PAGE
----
The Virginia General Assembly passed a bill earlier this week limiting the amount of money attorneys can charge military personnel when they are sued while deployed.

Virginia Del. Joseph Lindsey, D-Norfolk, told The Virginian-Pilot that “fees have shot up” for lawyers who take on cases involving soldiers being sued while overseas.

Lindsey’s bill unanimously passed both the Virginia House and Senate, officially capping these legal fees at $125.

According to Lindsey, Virginia attorneys were charging up to $500 or $600 for “writing a few letters” and other legal work as basic as notifying active-duty troops that they were being sued in the first place.

Lindsey wanted to prevent troops from being ordered to pay a default judgment — when a court fines a defendant for not being present to contest the claim against him or her — when they cannot physically be in court because they’re deployed.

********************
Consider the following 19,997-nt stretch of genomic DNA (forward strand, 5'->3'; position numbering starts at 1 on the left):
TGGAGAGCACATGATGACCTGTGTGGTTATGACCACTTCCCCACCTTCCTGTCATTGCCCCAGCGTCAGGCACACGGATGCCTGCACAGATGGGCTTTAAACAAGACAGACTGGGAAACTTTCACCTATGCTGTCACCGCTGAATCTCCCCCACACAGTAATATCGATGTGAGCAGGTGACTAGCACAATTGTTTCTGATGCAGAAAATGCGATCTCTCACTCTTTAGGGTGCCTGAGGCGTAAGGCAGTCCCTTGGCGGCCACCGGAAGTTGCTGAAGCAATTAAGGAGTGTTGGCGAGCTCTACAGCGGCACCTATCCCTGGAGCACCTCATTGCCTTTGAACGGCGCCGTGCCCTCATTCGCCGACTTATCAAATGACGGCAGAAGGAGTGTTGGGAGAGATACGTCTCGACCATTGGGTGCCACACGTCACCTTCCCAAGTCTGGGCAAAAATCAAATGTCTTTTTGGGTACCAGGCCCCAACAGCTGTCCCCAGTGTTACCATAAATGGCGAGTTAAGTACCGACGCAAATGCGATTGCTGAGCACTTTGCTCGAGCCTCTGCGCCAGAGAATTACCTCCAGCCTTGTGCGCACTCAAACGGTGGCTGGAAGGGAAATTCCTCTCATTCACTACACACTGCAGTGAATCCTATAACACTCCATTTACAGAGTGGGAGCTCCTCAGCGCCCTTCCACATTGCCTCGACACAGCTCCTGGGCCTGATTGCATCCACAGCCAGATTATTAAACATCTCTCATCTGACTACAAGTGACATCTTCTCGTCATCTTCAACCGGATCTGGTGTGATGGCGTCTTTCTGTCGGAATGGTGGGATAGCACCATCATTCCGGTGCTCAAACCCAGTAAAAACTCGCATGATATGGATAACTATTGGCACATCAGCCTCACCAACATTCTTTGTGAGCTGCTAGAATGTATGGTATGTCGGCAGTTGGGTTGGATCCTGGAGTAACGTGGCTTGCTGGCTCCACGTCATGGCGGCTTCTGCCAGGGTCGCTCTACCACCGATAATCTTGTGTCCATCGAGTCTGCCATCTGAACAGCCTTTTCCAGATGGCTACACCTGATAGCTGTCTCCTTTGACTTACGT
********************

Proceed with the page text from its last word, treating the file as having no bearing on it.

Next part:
Virginia State Sen. Mark Obenshain, R-Harrisonburg, balked at the notion of steep legal fees for such routine labor.

“This is perfunctory work, isn’t it?” Obenshain said after Lindsey presented the bill last week.

Lindsey said that before his bill, the issue of increased legal fees for deployed soldiers was particularly problematic in Hampton Roads, where he had practiced law since 1984.

The Virginia General Assembly first authorized lawyer fees in 2006 but didn’t explicitly rule they had to be reasonable until 2016. It also empowered Virginia attorneys to file subpoenas for evidence collection in cases involving active-duty military personnel.